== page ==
(Garuda definitely, Swissair never). But it's a thought.

Subject: Entertainment Systems

Date: Fri, 30 Oct 1998 15:02:38 -0500
From:  (David Evans)

As you may be aware, the in-flight entertainment system
on the SR 111 was wired into the cockpit. The manufacturer has refused to tell me the wire type (Kapton?). In addition, these wires may have
been part of a bundle, committing the sin of routing low and high
power circuits in the same bundle -- a practice the NTSB said
earlier this year should be avoided. Apparently this in-flight
entertainment system, which features a gambling capability,
generates a lot of heat -- so much so that potential airline
purchasers in the U.S. said no thanks (the system is built by a
U.S. firm that hasn't made any U.S. sales and is going into another
line of work manufacturing dry cleaning equipment).
All of this has been duly covered in the latest Air Safety Week,
a copy of which will be en route to you by next Monday.
The system was installed based on an FAA-approved supplemental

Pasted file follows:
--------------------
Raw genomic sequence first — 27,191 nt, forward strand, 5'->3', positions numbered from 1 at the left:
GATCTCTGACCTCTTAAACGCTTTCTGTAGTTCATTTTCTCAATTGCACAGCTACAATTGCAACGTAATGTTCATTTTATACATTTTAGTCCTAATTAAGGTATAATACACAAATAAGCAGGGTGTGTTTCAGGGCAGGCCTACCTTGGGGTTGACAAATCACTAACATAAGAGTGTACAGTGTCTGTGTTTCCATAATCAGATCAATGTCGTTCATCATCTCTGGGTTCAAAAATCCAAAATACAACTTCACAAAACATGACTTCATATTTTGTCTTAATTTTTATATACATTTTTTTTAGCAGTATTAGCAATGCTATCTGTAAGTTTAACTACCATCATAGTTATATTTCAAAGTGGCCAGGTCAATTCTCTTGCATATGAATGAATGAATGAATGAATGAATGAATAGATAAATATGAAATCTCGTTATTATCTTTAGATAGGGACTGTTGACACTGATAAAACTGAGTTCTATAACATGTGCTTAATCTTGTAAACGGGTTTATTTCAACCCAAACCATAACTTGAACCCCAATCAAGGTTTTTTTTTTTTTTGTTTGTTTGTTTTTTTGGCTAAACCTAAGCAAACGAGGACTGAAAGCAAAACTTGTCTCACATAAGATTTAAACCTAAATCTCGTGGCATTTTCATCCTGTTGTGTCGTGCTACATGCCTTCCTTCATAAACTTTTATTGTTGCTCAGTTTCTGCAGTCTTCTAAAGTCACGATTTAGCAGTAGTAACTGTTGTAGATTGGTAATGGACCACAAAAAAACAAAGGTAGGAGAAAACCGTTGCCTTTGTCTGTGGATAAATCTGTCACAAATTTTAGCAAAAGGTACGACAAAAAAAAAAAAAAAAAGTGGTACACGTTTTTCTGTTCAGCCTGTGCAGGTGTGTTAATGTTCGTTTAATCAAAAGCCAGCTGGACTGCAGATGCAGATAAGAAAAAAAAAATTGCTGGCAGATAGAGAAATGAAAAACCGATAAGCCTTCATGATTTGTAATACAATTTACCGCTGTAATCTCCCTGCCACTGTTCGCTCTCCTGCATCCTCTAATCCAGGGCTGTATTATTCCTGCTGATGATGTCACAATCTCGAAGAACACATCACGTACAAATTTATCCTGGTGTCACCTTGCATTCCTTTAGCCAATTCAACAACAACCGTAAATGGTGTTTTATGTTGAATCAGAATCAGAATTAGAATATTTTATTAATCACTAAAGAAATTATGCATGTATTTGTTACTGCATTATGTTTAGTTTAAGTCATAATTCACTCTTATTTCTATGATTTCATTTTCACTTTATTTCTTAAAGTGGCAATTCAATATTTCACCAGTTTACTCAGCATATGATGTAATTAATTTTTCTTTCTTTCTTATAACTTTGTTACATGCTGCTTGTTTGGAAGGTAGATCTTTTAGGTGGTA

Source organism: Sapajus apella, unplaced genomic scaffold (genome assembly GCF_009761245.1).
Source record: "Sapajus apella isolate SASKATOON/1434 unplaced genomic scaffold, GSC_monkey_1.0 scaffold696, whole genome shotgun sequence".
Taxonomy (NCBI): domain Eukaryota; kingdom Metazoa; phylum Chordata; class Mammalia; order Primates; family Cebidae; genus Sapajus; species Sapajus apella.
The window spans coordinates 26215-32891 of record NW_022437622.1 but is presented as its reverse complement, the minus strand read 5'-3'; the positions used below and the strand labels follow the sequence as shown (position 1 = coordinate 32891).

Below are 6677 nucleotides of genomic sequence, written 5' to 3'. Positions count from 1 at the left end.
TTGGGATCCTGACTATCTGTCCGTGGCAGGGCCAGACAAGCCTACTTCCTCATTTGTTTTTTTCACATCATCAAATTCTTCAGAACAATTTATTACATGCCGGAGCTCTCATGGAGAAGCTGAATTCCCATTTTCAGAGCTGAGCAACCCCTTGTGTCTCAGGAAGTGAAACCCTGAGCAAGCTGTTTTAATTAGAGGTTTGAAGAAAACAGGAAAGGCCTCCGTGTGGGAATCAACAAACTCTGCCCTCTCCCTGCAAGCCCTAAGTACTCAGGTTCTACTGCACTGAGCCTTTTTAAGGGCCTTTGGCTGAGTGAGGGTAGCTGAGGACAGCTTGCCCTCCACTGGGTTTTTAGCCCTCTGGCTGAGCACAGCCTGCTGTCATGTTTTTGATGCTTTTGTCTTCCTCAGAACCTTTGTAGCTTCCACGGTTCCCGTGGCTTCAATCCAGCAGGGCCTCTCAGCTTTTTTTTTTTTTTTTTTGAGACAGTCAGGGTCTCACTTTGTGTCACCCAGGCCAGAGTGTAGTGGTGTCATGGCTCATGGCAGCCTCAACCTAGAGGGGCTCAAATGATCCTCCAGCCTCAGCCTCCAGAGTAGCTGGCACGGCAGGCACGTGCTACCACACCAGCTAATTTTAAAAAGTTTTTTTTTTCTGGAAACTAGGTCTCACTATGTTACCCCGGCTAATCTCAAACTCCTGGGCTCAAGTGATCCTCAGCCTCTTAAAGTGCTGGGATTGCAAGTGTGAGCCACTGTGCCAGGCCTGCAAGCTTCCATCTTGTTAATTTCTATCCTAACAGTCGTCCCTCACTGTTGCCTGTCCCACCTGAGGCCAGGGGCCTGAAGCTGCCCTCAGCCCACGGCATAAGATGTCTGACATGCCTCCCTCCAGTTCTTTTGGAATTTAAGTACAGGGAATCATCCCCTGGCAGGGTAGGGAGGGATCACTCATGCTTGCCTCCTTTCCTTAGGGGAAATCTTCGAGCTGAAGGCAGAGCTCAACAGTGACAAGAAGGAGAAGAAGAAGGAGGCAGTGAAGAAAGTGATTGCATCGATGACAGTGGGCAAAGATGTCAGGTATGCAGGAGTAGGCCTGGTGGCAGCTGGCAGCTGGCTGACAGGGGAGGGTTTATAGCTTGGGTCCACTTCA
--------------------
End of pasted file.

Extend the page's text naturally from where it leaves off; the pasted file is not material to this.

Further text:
type certificate. So we have a number of instances that quite
properly raise the bottom-line question: is the FAA doing its job.
Here are just a few cases:
* The SR 111 entertainment system.
* The inadequate FAA-required testing of thermal/acoustic
insulation blankets that allowed Mylar to be used in all Douglas products.

* The crash of an EMB-120 from icing, a year after a mid-level
FAA official warned, in writing, something had to be done about
EMB-120s in icing conditions.

* The internal field office memo recommending the grounding of
ValuJet about 4 mos. before ValuJet flight 592 crashed into the

Just a few instances, but that is the gist of my thinking.
Many thanks for sending along the materials.



Fire Traces Found in Swissair Jet's Wiring

By Don Phillips

Washington Post Staff Writer